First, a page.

Yesterday, we ran through the reasons why the SEC might have missed Bernard Madoff’s long-running Ponzi scheme. SEC Chair Christopher Cox agrees that the SEC fell down on the job.
"I am gravely concerned by the apparent multiple failures over at least a decade to thoroughly investigate these allegations or at any point to seek formal authority to pursue them," he said in a statement last night. "Credible and specific allegations regarding Mr. Madoff’s financial wrongdoing, going back to at least 1999, were repeatedly brought to the attention of SEC staff," but an investigation was never launched.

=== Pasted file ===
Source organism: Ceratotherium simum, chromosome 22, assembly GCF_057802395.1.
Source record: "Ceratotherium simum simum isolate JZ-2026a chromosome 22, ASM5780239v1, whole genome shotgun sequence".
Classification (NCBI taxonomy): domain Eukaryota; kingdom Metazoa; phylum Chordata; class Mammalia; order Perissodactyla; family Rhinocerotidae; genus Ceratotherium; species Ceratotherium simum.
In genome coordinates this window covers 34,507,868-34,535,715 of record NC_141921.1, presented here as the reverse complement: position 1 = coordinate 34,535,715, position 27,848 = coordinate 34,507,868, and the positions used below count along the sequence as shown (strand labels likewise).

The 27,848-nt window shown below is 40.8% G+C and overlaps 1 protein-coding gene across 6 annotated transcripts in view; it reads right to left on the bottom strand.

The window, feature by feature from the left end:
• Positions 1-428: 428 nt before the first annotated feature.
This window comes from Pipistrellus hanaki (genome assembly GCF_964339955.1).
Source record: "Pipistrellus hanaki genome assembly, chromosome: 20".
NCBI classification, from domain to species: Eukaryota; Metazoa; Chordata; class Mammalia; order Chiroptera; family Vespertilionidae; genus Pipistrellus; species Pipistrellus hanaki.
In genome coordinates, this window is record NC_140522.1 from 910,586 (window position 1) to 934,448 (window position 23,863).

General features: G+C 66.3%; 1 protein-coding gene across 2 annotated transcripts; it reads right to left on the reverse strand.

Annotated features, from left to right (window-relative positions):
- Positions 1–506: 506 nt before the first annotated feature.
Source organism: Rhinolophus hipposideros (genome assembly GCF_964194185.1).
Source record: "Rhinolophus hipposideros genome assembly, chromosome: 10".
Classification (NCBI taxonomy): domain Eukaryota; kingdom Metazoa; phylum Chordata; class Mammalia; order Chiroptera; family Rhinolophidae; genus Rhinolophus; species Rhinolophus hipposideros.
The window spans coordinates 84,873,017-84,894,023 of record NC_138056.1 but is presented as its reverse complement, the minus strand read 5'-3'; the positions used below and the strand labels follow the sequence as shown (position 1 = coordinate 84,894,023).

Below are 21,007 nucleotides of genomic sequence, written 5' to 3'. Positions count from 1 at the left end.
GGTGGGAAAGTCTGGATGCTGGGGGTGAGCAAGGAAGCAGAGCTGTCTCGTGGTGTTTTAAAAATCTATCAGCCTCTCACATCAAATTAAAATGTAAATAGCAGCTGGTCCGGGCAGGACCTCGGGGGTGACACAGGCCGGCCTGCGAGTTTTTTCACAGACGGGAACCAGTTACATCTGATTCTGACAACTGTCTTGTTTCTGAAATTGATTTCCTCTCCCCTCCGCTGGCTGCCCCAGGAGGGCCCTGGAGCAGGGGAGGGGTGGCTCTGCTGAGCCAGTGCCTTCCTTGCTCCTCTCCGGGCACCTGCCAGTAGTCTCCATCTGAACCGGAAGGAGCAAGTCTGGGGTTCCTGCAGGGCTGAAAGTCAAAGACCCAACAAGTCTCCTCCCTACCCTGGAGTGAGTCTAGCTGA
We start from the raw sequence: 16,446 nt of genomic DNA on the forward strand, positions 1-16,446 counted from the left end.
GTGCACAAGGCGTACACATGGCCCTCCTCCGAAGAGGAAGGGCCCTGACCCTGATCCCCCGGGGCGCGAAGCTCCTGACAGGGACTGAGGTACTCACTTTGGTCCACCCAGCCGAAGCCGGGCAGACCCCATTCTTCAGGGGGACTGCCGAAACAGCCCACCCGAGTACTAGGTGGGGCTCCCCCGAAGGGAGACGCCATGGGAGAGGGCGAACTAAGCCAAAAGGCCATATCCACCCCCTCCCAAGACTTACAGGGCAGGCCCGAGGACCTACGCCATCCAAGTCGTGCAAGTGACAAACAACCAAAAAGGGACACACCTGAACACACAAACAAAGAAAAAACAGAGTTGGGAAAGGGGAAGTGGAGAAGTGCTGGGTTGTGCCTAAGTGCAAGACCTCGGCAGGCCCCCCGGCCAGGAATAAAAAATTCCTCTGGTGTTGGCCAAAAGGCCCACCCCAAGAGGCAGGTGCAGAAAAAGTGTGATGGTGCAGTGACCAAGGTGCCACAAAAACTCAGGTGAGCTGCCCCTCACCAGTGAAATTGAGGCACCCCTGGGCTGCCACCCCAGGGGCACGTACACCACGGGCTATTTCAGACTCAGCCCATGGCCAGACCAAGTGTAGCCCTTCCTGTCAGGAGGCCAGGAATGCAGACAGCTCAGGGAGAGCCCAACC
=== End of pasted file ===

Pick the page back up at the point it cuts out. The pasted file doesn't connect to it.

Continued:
He says the SEC needs to find out what went wrong, so he's tapped the SEC’s inspector general to launch an investigation of "the past allegations regarding Mr. Madoff and his firm and the reasons they were not found credible" -- which will include a look at whether SEC staff was too close to the Madoff family and firm. Recent reports have flagged the fact that Madoff's niece married a former SEC enforcement official.
The SEC inspector general has already delivered some eye-opening reports this year, including one detailing the SEC's failed oversight of Bear Stearns.